I am a software engineer with a special interest in machine/deep learning and I have a fair amount of experience in this space. In (supervised) machine learning, you are tuning a (very) large data structure called a neural network by subjecting it over and over again with pictures/sounds/inputs that contain a particular "thing" you want it to learn and letting it analyze the characteristics of each input. Every time you show it a new input that contains this "thing" it tweaks the configuration of the network a bit more, and after many (hundreds; thousands; tens of thousands) of examples, this network converges ("learns") into a final state that is capable of recognizing the "thing" on new inputs that it has not yet seen.

I'm trying to do some research in some new areas of machine learning and I'm interested in what some of the predominant modern theories are on how the brain "works" as a possible source of inspiration. It is my belief that humans have inadvertently been building computers and software in a way that mimics the human body, probably because nature perfected the recipe a long time ago, and its probably the best recipe! So by having some decent understanding of what our top dogs in neuroscience believe with respect to have the brain "works", I might be able to think outside the box here and solve some problems that I wouldn't have thought of otherwise.

By "how the brain works" I mean:

  • Theories on how the brain converts inputs (vision, sound, smells, tactile sensations/pressure/heat/pain, tastes, etc.) into a form that it can then process and make informed decisions with
  • Theories on how the brain actually makes these decisions; how we think and uses stored information to decide to do something
  • Theories on how the brain stores and fetches memories and information (how I can recall my social security number, name or birth date, or how I know what a cat looks like; as well as how I store new info like remembering a new co-worker's name)
  • Theories on why our brains are all so different and people have different likes/interests/aversions than others (why I like writing software and hiking and other people like skydiving or eating spicy food, etc.)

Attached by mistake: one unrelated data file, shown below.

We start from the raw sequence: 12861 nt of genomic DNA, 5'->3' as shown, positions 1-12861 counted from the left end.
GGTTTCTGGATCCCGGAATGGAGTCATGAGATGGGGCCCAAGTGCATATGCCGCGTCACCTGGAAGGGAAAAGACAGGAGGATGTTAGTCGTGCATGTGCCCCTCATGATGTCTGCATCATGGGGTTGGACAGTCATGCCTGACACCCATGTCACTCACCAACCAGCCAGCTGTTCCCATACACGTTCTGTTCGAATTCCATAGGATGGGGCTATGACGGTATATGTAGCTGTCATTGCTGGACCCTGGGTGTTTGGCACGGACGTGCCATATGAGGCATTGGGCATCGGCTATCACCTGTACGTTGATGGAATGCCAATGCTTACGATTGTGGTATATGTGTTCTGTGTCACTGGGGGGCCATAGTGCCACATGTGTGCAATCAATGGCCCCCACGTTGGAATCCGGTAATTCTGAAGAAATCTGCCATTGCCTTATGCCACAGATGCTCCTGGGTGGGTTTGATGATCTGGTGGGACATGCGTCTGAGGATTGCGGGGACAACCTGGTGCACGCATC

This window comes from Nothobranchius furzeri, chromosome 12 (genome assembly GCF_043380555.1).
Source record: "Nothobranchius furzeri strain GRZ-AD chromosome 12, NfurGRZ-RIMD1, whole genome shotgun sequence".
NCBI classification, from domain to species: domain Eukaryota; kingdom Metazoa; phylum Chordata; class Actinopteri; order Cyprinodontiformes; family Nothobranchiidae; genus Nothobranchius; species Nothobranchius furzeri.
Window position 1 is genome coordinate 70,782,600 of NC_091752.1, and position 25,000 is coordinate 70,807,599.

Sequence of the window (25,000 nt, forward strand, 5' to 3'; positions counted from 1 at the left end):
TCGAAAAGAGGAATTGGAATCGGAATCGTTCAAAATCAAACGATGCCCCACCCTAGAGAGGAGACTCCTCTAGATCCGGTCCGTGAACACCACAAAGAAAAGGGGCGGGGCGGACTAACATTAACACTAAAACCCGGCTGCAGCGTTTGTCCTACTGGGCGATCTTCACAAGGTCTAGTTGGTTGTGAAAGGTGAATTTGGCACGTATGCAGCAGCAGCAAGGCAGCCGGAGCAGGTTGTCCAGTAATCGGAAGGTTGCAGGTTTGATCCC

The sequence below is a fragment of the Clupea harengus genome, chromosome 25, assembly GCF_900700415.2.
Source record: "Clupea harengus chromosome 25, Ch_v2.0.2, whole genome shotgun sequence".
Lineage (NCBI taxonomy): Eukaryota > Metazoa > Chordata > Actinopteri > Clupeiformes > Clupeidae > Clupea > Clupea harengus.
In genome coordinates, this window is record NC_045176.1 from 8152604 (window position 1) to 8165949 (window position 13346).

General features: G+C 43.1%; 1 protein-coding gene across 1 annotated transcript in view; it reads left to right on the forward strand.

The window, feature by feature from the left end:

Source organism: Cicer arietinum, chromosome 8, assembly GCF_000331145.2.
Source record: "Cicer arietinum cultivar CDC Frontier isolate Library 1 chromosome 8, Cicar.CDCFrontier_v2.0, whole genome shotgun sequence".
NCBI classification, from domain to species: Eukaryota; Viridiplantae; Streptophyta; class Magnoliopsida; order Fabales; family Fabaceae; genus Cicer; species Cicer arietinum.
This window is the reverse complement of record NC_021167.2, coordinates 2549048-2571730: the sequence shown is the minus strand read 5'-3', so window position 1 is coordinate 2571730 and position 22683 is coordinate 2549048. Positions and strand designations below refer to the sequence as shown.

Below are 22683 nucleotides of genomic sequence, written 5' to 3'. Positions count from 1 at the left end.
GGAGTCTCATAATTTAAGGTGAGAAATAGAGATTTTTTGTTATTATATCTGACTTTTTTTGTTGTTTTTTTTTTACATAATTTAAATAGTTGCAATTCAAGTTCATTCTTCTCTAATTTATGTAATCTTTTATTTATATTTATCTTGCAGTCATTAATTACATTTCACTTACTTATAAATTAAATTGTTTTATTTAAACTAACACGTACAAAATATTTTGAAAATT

Again I'm interested in what the modern and "predominant" theories are (by that I mean: gaining lots of traction/legitimacy within the appropriate scientific communities) for all these things. Knowing what those are will help me sift through the ocean of blogs, white papers and articles that might very well mislead me or take me down roads on theories that were relevant 20 years ago but have long-since been abandoned or replaced, etc. Thanks in advance for any-and-all steering here!

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    $\begingroup$ I think this question is too broad to be a good fit for the Stack Exchange format. You're asking for an introduction to entire fields (several of them) of research that exist at many scales of analysis and with very different goals. Even just introducing these areas as you ask for is effectively a textbook-scope project. I would say though that modern AI has long ago given up on overly biology-based methodology - if your goals are in AI/ML, stay in those fields. $\endgroup$ – Bryan Krause Dec 24 '20 at 1:56
  • $\begingroup$ Thanks @BryanKrause (+1), I did find one recent theory called the Hierarchical Mechanist Mind, are you familiar with it? It seems to address most of these and seems to be gaining traction in the neuroscience community. $\endgroup$ – hotmeatballsoup Dec 24 '20 at 2:20
  • $\begingroup$ Looks like a new name for Friston's free energy minimization paradigm. Friston's theoretical papers can give a great "bird's eye" view but as you dig into them the mechanisms proposed are surprisingly superficial and don't break much ground. $\endgroup$ – Bryan Krause Dec 24 '20 at 2:28
  • $\begingroup$ Yeah I'm kinda of getting that feeling too. I'm reading through the PDF and I'm seeing a lot of fancy words but not a lot of "concrete theory" (i.e. we believe X is what is happening, and here's our evidence...). Any chance you'd mind pointing me in the somewhat-right direction here, in your opinion? If you were me, what theory(ies) would you start with? Which ones do you think actually do break ground and give insight into how these big water bags on top of our bodies work? $\endgroup$ – hotmeatballsoup Dec 24 '20 at 2:37
  • $\begingroup$ I don't think it's a thing that can be done in a paper, otherwise I would have cited it and written an answer :) You rather have to study different sensory systems and motor systems independently, consider different species that are better for different questions, combine experimental modalities, and so on, and even then you'll only scratch the surface. $\endgroup$ – Bryan Krause Dec 24 '20 at 3:32